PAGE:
Black Poetry Day

I would like to share two poems from black poets, Langston Hughes and Gwendolyn Brooks. I do not officially have permission to reprint these poems so I am including the copyright information. Sadly, I could not replicate the exact formatting for Brooks’ poem. Please visit the source website for the original formatting. Share your favorite poem by a black poet.

The Bean Eaters by Gwendolyn Brooks

They eat beans mostly, this old yellow pair.   
Dinner is a casual affair.
Plain chipware on a plain and creaking wood,   
Tin flatware.

Two who are Mostly Good.
Two who have lived their day,
But keep on putting on their clothes   
And putting things away.

And remembering …
Remembering, with twinklings and twinges,
As they lean over the beans in their rented back room that is full of beads and receipts and dolls and cloths, tobacco crumbs, vases and fringes.

Gwendolyn Brooks, “The Bean Eaters” from Selected Poems. Copyright © 1963 by Gwendolyn Brooks. Source: Poetry Foundation

Silhouette by Langston Hughes

Southern gentle lady,
Do not swoon.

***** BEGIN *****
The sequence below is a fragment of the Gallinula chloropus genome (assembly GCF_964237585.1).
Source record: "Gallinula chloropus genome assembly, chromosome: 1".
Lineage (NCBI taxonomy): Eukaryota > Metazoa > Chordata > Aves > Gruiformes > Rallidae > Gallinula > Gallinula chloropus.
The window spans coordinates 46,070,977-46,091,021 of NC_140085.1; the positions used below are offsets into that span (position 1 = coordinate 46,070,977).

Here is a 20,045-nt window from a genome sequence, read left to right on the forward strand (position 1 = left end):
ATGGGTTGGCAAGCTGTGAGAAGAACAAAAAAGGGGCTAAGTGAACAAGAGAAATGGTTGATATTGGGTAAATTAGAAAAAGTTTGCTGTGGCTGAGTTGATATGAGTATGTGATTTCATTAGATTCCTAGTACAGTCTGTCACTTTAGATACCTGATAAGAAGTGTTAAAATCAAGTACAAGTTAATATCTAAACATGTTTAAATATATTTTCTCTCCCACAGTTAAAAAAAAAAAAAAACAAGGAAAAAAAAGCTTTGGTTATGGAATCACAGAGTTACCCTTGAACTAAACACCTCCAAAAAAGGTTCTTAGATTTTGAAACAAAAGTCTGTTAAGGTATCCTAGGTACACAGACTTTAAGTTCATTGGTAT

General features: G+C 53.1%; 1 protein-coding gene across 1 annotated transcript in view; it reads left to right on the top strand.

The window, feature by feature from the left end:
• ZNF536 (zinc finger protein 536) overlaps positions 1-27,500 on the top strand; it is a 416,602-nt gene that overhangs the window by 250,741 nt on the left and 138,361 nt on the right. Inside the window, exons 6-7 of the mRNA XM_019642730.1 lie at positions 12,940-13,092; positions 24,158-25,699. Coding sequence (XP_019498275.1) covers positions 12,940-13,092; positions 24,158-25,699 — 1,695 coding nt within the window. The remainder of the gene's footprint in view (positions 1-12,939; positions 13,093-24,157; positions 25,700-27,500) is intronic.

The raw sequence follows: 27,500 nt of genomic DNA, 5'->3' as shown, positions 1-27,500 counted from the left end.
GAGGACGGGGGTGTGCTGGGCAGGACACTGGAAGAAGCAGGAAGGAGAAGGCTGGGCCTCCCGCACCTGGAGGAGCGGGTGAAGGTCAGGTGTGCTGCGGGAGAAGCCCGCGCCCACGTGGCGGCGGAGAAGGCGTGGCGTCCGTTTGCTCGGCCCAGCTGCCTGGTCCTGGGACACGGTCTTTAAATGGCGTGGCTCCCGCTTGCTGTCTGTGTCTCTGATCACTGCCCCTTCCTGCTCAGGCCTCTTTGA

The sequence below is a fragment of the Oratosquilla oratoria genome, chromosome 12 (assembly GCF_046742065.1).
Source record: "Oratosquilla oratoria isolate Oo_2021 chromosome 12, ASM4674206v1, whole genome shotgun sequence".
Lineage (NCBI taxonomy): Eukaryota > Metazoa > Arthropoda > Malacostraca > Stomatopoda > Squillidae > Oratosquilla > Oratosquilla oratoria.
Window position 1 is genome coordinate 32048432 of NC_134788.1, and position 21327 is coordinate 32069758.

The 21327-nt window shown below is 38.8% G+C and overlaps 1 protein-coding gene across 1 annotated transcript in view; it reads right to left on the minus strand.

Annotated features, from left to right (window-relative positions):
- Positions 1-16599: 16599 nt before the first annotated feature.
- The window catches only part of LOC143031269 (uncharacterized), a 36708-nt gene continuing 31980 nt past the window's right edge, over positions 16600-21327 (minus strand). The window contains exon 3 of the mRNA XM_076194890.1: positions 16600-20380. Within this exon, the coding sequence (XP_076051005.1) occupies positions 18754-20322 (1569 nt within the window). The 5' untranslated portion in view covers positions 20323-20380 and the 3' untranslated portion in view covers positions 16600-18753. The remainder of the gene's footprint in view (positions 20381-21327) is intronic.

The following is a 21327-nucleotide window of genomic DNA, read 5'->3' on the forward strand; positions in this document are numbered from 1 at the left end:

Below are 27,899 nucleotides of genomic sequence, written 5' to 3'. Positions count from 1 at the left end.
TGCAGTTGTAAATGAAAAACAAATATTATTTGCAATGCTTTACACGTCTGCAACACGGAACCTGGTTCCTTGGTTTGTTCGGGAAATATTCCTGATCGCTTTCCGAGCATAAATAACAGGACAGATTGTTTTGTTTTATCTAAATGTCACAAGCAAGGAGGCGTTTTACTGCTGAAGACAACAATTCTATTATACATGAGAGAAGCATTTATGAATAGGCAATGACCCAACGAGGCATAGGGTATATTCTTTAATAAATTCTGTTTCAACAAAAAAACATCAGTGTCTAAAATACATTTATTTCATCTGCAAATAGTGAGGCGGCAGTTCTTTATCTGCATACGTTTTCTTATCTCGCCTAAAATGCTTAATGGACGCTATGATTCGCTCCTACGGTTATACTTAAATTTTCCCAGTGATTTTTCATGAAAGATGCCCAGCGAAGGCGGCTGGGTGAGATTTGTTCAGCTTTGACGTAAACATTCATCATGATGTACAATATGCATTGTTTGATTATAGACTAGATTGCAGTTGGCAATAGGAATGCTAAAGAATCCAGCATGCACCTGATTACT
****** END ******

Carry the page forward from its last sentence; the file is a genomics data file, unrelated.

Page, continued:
They’ve just hung a black man
In the dark of the moon.

They’ve hung a black man
To a roadside tree
In the dark of the moon
For the world to see
How Dixie protects
Its white womanhood.

Southern gentle lady,
Be good!
Be good!

The Collected Poems of Langston Hughes, p. 305. Source: Song of America

Flashback Friday Poetry: The Moments After

left behind with a sense of disaster
trapped in a tub covered up by plaster
sounds of the wind seem to have subsided
a light which would cause one to be blinded
penetrates a hole in the wreckage
this small ray of light gives one the message
that the terrible event is over
a great rush of relief comes over her
crawling from the heap of devastation
now begins the life of reconstruction

Early poetry from James. From the poetry collection Pariah Bound: The Lonesome Poetry.

Throwback Thursday Poetry: A Grateful Dead Christmas

tis merry and bright
all through the night
everyone sleeps without cares
dreams of happiness
none are restless
the dwelling is a calm lair
upon arrival
in such style
make for the dancing bear
he’s down the chimney
it’s all empty
except a fat man who stares
“Not again!”, he sighs
shame in his eyes
“You can’t be me again, Jer!
People think you’re dead,”
the fat man said,
“you can’t be seen anymore.
I understand man,
I am a fan,
but too many people get scared!
Jerry Garcia,
nice to see ya’!
Now catch a ride on a Reindeer!”

Early poetry from James. From the poetry collection Pariah Bound: The Lonesome Poetry.